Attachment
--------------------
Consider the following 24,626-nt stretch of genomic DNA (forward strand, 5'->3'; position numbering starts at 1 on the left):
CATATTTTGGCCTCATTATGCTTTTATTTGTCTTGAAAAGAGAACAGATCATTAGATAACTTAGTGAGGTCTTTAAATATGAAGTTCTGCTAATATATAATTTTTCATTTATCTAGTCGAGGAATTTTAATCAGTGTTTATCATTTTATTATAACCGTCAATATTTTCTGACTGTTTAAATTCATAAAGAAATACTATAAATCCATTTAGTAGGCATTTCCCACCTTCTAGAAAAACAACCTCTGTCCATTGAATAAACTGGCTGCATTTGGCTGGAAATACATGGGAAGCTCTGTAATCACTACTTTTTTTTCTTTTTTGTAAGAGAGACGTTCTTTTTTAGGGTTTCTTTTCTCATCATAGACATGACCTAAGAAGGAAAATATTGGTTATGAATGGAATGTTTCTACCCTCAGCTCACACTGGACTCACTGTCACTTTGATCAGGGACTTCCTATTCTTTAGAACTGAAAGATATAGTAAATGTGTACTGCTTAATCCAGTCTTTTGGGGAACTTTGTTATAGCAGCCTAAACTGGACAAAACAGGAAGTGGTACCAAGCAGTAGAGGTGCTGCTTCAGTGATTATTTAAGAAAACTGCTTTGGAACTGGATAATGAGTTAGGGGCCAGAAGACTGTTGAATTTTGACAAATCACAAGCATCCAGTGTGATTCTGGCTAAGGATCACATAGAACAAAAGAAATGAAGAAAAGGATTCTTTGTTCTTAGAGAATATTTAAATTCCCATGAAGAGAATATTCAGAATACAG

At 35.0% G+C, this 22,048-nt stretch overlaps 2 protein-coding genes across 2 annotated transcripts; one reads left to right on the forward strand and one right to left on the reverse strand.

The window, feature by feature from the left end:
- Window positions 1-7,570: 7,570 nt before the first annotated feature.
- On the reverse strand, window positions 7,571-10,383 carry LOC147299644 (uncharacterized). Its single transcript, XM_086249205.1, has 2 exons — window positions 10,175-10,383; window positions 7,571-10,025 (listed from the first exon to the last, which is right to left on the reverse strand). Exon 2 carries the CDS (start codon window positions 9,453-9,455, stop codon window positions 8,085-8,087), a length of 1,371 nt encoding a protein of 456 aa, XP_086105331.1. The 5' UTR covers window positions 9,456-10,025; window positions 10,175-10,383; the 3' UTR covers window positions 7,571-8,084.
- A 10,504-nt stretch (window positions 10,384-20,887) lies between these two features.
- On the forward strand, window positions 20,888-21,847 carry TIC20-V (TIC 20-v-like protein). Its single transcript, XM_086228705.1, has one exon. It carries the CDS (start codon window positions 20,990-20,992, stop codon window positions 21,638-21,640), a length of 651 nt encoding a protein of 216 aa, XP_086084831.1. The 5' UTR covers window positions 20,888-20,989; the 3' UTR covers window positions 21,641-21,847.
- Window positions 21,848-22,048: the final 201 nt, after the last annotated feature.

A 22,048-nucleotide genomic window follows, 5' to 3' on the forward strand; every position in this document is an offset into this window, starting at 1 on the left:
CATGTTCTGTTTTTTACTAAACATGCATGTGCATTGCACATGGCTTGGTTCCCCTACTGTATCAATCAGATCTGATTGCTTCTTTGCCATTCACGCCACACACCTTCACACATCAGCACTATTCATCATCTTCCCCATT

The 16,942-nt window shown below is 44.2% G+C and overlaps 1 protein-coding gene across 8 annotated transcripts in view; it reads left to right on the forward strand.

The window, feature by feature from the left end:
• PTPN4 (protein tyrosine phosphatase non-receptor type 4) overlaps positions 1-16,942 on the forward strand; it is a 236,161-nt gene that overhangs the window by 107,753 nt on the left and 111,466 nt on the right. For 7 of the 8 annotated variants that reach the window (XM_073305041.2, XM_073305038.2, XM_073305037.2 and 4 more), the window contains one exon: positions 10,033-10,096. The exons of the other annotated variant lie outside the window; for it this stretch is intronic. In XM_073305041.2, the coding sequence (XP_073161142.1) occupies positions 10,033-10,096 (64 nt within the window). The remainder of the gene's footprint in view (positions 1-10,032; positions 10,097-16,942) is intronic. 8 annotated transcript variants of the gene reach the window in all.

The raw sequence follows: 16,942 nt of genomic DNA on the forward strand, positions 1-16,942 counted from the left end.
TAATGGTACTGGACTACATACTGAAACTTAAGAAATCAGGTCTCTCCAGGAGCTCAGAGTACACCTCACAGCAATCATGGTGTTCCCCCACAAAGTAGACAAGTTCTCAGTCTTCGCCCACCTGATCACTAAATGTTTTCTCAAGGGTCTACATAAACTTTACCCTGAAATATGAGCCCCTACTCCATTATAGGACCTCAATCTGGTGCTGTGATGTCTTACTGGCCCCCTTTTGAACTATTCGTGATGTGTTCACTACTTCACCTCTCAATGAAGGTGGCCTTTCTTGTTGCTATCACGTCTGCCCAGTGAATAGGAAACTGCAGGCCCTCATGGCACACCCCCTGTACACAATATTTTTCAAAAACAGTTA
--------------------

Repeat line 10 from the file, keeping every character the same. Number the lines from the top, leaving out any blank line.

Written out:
A 22,048-nucleotide genomic window follows, 5' to 3' on the forward strand; every position in this document is an offset into this window, starting at 1 on the left: